CEO of the National Capital Commission in Ottawa
The Crown corporation has 412 employees
While he’s only been CEO of the National Capital Commission (NCC) in Ottawa for about three months, Mark Kristmanson has already been busy — and he has big plans — when it comes to HR metrics.
“I find the metrics indispensable so I’ve been using them to understand the workforce profile and to understand what latent issues there may be within our structure,” he says.
The NCC is the planner and steward for Canada’s capital region, with 412 employees along with about 75 students in the summer and a number of part-time and contract employees. The profile of workers includes landscape architects, industrial designers, biologists and archaeologists.
In the fall, 83 employees were transferred to the Department of Canadian Heritage, so metrics are helpful in understanding the impact of that change, says Kristmanson. For example, an employee satisfaction survey provides a baseline for the next year.
“We have a dashboard that has been developed over the past few years that takes information out of our PeopleSoft system and gives a fairly nuanced understanding of everything from absenteeism to performance accolades and everything in between, so that dashboard is quite useful.”
Kristmanson also makes a point to do site visits and meet with groups in-person as employees can be fairly far-flung. A combination of metrics, visits and front-line exposure gives him the whole picture, he says.
“I can see a couple of areas where we can look at maybe controlling overtime a little bit more. I can see some disparities between the different branches and so forth, so we’re going to be looking at that.”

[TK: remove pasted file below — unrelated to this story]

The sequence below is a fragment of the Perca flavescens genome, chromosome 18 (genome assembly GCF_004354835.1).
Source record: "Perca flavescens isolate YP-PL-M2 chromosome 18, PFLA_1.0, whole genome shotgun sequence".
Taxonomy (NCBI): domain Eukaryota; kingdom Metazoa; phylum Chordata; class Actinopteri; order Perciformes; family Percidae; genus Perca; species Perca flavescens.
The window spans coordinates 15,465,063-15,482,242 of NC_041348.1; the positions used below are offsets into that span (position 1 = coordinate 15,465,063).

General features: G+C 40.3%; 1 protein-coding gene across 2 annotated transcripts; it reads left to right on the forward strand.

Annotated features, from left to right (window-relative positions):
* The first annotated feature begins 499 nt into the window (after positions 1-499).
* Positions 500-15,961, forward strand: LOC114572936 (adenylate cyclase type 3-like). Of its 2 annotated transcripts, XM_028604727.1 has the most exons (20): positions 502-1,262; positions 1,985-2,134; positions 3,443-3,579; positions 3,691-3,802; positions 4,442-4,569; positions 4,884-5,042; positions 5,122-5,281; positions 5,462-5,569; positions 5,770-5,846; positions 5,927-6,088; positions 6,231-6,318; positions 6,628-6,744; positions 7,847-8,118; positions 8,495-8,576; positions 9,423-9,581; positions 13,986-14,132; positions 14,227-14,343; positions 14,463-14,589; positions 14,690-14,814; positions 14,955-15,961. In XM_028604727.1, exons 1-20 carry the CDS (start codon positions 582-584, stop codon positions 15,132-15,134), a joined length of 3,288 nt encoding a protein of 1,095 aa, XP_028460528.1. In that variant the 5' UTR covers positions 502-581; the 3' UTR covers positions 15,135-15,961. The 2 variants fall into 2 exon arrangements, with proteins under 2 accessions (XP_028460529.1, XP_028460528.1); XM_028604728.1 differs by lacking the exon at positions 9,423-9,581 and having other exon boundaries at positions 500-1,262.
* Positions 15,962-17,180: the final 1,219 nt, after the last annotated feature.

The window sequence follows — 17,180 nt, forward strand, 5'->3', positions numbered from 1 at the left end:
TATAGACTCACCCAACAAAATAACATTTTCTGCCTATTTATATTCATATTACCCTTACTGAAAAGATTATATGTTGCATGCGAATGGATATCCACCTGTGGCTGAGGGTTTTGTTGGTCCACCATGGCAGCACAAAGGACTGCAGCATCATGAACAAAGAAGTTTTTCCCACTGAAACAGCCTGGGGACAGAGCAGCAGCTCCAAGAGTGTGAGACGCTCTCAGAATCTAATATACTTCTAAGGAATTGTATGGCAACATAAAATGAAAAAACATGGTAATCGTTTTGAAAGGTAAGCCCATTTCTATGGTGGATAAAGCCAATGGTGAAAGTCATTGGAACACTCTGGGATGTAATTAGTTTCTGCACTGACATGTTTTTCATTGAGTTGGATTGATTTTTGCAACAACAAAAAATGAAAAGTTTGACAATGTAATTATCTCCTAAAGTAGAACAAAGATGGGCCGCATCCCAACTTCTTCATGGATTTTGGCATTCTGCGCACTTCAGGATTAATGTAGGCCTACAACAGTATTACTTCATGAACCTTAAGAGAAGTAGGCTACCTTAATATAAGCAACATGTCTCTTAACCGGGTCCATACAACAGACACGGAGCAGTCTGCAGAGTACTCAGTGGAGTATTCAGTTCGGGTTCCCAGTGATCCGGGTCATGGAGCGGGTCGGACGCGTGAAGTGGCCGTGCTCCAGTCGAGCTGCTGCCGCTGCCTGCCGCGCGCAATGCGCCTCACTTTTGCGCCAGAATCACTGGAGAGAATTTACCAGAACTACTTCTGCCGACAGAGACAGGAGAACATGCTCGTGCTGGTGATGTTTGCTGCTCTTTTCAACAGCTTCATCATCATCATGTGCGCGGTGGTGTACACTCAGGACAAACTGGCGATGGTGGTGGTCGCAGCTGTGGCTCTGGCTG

The goal of the metrics is to help guide the corporation to exceptional quality and a high level of talent and innovation in a culture where that can flourish, he says, while also strengthening client-relations management.
“This is an area where I’m hoping we can use some of (HR’s) techniques to actually improve our client-relations profile with the outside community,” says Kristmanson. “One of the things that really interests me — and our PeopleSoft is not delivering in as much detail as I would like — is the education profile of the workforce. I know how many have graduated from high school and had some connection to a college or university, but I would like to know how many graduated, have graduate degrees, and I’d like to start using the talent in those areas of specialization to have stronger community relations with particular stakeholders in those areas.”
Another area where Kristmanson hopes to make progress is with employment equity, as the NCC hasn’t been as strong as it needs to be, he says.
“That’s a basic statistic but there may be something to learn from the finer grain of other metrics. And… I’ve been thinking I can maybe read this material or have staff read this material a little more imaginatively to see where we might move to affect that indicator.”
Succession planning is also a high priority as 58 per cent of NCC’s workforce is over age 45.
“I’ve seen a list of impending retirements and so forth so that’s a very useful set of metrics to understand where we’re going to need to do recruitment or to develop internal talent to take over, and there’s some critical roles in there that we really need to plan for.”
There are also three fine-grain metrics of interest, he says, which have to do with turnover — the total top-quartile performer resignations rate; how many people resigned within the first two years of service; and capacity-building, which is learning and development investment per full-time continuing employee.